The Reduction of Information Risk: Do Integrated Thinking and Stakeholder Engagement reduce Information Asymmetry?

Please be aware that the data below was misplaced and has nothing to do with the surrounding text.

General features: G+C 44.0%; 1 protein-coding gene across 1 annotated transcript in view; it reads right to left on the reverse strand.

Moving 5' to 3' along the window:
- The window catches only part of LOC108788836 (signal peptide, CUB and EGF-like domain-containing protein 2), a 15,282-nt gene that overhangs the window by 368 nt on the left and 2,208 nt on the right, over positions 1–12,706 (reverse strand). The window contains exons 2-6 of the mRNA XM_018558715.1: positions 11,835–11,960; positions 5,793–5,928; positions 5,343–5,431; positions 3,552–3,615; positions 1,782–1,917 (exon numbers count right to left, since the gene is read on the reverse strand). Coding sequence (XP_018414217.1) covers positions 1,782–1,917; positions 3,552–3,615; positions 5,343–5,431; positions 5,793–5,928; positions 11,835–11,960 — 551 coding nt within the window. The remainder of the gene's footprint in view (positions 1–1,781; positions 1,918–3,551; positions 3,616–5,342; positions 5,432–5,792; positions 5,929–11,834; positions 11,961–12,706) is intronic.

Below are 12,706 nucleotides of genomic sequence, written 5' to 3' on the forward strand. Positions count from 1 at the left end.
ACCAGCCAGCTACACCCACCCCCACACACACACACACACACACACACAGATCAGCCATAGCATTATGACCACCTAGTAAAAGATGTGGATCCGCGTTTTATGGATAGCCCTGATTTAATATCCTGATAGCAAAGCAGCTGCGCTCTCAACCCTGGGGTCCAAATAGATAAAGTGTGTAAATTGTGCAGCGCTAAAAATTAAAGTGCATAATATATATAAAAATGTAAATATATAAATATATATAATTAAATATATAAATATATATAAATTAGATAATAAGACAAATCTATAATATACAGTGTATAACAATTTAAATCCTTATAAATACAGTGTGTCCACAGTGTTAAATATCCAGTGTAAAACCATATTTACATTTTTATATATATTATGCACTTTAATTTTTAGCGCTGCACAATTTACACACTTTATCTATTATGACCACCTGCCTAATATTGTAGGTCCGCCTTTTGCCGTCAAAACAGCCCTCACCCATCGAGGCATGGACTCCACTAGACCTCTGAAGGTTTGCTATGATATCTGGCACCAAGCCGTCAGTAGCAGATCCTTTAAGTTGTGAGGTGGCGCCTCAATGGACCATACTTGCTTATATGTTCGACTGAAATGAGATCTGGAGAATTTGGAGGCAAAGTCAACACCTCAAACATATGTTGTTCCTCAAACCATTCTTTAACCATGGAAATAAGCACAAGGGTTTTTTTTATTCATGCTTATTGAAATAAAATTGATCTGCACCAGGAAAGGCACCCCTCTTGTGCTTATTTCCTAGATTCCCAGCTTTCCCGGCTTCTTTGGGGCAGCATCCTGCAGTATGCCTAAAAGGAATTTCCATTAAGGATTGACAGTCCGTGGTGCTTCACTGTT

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This study investigates whether integrated thinking and stakeholder engagement reduce information asymmetry. Stakeholder pressures drive firms to become more responsible and accountable regarding their sustainable activities. As the necessary stakeholder engagement pressures firms to disclose non-financial information, its connection to financial information is often distorted in separate sustainability and financial reports. The integrated report, based on integrated thinking, is the proposed solution. It is argued that the implementation of integrated thinking and legitimate stakeholder engagement should lead to high-quality financial and non-financial disclosure capable of reducing information asymmetry effectively. Using a panel data set of 1491 listed firms with 7455 firm-year observations during the period 2013–2017, the results indicate no significant relationship between integrated thinking and information asymmetry. This implies that integrated thinking is ineffective in reducing information asymmetry. Furthermore, stakeholder engagement increases information asymmetry, implying a legitimizing role for stakeholder engagement in sustainability activities. The study adds to the literature by exploring stakeholder and legitimacy theory perspectives in integrated thinking and reporting, examining stakeholder engagement as a legitimation tool and finding whether integrated thinking does not reduce information asymmetry. The study provides a better understanding of the consequences of integrated thinking and stakeholder engagement based on empirical evidence. Keywords: Integrated thinking; integrated reporting; stakeholder engagement; information asymmetry; sustainability; corporate social responsibility.
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